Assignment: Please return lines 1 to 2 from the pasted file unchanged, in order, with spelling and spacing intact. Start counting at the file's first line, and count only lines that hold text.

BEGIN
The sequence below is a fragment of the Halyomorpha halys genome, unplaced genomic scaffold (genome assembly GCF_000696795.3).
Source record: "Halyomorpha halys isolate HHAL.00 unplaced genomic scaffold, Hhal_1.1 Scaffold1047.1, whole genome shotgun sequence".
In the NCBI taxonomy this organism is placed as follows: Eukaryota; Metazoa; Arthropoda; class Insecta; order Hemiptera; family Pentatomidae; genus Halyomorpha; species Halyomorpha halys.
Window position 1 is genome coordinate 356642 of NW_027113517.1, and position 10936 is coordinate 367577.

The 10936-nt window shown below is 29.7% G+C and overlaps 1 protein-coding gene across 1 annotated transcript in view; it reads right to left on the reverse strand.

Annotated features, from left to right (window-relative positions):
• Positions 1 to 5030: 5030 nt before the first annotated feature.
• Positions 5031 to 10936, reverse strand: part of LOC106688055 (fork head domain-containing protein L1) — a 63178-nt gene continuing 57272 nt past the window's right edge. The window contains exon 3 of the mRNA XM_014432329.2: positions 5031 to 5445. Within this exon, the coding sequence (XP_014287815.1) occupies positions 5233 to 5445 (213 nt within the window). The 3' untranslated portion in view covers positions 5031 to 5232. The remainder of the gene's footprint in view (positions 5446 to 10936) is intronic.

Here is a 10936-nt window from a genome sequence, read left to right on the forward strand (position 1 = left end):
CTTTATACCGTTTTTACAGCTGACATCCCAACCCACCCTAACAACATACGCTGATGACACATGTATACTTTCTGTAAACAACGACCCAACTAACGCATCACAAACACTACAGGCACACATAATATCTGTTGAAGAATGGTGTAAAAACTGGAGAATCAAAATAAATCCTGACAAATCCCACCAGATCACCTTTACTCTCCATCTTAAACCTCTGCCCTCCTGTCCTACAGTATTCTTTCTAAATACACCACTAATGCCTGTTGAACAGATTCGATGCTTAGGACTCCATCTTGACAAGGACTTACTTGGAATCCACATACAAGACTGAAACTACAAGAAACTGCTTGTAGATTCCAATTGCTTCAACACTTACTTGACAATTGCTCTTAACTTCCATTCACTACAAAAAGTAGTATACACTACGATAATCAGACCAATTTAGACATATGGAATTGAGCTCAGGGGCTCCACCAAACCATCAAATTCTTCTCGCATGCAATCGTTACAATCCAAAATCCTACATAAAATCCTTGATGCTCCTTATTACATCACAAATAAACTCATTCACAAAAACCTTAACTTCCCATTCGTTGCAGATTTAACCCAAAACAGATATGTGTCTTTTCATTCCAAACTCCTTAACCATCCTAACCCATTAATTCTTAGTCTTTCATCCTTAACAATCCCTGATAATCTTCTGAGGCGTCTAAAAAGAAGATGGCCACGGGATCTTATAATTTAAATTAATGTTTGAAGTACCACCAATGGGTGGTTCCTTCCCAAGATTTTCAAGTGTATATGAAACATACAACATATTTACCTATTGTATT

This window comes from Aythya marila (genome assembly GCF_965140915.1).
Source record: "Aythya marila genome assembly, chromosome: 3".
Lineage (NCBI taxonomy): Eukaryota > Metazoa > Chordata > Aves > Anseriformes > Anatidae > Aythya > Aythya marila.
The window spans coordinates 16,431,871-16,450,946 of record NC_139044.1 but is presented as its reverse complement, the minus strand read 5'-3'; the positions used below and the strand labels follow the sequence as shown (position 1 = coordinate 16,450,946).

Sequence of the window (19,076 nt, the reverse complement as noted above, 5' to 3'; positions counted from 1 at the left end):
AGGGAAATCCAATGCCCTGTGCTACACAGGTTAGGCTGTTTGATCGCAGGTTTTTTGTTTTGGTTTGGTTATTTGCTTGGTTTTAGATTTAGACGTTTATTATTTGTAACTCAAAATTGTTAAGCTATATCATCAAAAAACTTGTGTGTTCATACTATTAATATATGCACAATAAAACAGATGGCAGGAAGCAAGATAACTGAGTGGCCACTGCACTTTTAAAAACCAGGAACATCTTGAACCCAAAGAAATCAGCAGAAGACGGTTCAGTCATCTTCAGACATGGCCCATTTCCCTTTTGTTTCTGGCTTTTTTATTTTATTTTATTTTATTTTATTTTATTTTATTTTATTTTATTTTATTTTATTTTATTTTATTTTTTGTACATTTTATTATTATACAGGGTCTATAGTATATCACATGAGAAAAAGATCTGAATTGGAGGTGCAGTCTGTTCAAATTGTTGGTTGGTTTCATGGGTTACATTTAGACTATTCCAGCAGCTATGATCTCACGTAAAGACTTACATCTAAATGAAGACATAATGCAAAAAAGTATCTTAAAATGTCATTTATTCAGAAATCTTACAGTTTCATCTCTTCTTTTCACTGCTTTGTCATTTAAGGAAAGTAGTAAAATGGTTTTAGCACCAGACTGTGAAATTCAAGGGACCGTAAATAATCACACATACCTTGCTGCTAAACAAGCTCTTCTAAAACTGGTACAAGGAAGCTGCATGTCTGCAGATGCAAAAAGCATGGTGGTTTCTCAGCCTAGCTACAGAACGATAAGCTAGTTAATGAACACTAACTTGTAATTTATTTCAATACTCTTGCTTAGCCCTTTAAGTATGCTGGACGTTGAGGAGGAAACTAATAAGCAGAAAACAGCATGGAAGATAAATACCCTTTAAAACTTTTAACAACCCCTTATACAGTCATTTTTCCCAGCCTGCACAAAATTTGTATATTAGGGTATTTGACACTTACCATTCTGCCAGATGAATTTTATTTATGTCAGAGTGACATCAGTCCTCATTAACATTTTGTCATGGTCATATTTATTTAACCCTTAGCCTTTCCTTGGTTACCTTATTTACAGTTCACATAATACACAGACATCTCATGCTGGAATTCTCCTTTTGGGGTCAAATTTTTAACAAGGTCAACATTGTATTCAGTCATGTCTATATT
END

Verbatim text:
The sequence below is a fragment of the Halyomorpha halys genome, unplaced genomic scaffold (genome assembly GCF_000696795.3).
Source record: "Halyomorpha halys isolate HHAL.00 unplaced genomic scaffold, Hhal_1.1 Scaffold1047.1, whole genome shotgun sequence".